Not trying to make /r/fitness or /r/powerlifting leak over here, but I recommend picking up a copy of Starting Strength and understand the tried and true benefits of progressive strength training. It’s not about getting bulbous pecs, nor is about listening to death metal and growing a beard. Powerlifting is about being stronger–period–on your own terms. Don’t want to eat 4,000 calories a day and get a huge gut? That’s fine! You’ll work CNS-based strength like this 170lb kid who can deadlift almost 600 lbs.. Forgive the shit music. And before you talk about “form”, know that everyone’s form degrades to a degree when they’re working at 95%+ of their max. But, as you’ll learn if you read Starting Strength, having a strong base with correct form means your body is less likely to completely collapse when form is suboptimal. You can picture many compromising positions in BJJ where force generation is compromised. Strength training will help to a degree.

As a powerlifter, I know more about the “S” side of “S&C”. As far as I’m concerned, most on this sub are more than conditioned enough for BJJ by doing it and rolling regularly. If anything, the “S” part is where folks fall down.

In Beyond 5/3/1 (my fav style of training), Wendler has a 2-day routine, and that’s what I follow. My schedule looks like:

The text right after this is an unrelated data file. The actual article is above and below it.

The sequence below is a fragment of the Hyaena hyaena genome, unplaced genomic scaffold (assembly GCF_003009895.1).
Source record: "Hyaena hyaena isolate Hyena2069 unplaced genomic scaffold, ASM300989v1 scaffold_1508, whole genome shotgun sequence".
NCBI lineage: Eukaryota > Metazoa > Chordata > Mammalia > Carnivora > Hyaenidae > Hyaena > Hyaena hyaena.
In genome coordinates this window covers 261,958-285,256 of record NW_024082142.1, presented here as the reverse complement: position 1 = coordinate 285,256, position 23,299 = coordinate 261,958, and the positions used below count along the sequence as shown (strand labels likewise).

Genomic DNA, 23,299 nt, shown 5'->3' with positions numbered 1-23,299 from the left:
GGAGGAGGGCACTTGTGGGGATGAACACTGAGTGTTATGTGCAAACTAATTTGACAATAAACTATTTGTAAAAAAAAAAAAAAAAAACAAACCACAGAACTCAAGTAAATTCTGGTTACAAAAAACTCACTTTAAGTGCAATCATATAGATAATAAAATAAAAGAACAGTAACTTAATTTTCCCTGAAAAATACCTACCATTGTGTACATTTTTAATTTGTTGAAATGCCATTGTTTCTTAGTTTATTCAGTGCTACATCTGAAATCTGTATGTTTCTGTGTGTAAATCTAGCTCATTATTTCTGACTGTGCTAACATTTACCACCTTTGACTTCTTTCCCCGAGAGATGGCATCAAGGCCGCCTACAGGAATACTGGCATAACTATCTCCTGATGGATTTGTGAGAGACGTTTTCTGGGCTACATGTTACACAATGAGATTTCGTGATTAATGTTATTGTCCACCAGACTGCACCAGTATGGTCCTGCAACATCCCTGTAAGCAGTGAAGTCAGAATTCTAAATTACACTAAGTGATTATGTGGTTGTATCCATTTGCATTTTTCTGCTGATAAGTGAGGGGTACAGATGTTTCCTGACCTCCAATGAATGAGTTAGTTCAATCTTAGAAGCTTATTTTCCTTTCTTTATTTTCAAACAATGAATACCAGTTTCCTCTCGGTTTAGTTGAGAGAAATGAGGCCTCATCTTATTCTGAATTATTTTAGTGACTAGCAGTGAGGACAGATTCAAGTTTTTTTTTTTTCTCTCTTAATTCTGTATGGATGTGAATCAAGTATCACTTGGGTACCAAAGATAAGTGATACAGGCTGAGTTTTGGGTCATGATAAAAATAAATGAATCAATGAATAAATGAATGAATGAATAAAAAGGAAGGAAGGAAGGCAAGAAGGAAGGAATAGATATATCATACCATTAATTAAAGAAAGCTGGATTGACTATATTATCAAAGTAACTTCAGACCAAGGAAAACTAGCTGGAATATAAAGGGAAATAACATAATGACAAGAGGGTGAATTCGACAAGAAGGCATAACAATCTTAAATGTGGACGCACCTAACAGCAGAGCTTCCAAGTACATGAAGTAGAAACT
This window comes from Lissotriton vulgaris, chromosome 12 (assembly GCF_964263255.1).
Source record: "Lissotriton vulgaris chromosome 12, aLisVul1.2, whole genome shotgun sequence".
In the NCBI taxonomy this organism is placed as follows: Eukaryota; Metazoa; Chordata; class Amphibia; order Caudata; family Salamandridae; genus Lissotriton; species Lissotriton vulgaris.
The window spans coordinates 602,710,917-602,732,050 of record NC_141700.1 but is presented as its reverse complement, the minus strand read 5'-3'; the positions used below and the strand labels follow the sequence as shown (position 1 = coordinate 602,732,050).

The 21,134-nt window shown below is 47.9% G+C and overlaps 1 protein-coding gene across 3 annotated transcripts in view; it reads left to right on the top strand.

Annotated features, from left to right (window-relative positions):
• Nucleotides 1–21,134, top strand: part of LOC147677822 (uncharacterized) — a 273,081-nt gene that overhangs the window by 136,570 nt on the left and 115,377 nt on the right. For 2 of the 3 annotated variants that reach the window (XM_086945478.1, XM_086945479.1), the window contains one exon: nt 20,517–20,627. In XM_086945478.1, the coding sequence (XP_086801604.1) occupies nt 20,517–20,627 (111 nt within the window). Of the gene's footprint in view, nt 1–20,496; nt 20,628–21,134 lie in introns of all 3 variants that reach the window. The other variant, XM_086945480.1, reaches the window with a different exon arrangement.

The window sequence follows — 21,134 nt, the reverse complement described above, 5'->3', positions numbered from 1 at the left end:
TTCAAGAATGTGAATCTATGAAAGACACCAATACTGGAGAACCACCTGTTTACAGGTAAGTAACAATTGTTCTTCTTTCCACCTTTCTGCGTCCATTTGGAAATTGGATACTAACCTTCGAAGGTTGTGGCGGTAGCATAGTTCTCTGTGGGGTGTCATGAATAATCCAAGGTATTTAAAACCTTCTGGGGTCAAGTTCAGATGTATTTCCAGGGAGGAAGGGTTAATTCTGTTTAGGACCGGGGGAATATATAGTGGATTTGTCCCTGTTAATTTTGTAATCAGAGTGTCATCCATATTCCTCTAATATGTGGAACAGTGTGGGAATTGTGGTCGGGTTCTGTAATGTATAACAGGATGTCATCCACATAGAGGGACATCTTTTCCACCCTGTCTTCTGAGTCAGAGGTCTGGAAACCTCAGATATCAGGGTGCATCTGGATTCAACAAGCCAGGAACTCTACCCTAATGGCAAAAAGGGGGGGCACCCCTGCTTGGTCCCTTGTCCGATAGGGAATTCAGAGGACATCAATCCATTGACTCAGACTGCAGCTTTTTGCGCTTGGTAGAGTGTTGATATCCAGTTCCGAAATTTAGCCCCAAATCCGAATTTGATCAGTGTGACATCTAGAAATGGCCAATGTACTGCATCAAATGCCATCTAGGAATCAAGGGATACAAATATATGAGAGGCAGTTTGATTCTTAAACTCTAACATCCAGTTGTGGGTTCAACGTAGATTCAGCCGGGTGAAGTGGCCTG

Week 1

Mon – Deadlift + Accessories

Tue – BJJ

Wed – Bench + Accessories

Thur/Fri – BJJ

Sat/Sun – Rest

Week 2

Mon – Squat + Accessories

Tue – BJJ

Wed – OHP + Accessories

Thur/Fri – BJJ

Sat/Sun – Rest

So on and so forth. I used to lift 4 days a week, then 3 days a week, and now 2. Guess what? I’m still getting stronger. I’m uninjured, I listen to my body, and I recover just fine.

If you’re really interested in getting stronger, you’ll have to tackle it in the same way you approach BJJ: with discipline, curiosity, and consistency. Definitely get a book or use an app to track workouts. Watch form videos the way you watch technique vids. And if you have any questions, feel free to PM me.

2 points

·

22nd Sep 2015

SS refers to Mark Rippetoe’s book “Starting Strength”

you can find it on amazon here: http://www.amazon.com/Starting-Strength-3rd-Mark-Rippetoe/dp/0982522738

SL refers to StrongLifts, a similar program buy a guy named Mehdi

you can find more info on his site here: http://stronglifts.com/

There are online posts and rips or Rippetoe’s book, but I’d feel bad linking to them so you can google it. Even if you don’t want to follow the SS program its a great read.

2 points

·

18th Sep 2015

Why Barbells?

>The primary reason for this was that Nautilus equipment allowed the health club (at the time known as the “health spa”) industry to offer to the general public a thing which had been previously unavailable. Prior to the invention of Nautilus, if a member wanted to train hard, in a more elaborate way than Universal equipment permitted, he had to learn how to use barbells. Someone had to teach him this. Moreover, someone had to teach the health spa staff how to teach him this. Such professional education was, and still is, time-consuming and not widely available. But with Nautilus equipment, a minimum-wage employee could be taught very quickly how to use the whole circuit, ostensibly providing a total-body workout with little invested in employee education. Furthermore, the entire circuit could be performed in about 30 minutes, thus decreasing member time on the exercise floor, increasing traffic capacity in the club, and maximizing sales exposure to more traffic. Nautilus equipment quite literally made the existence of the modern health club possible.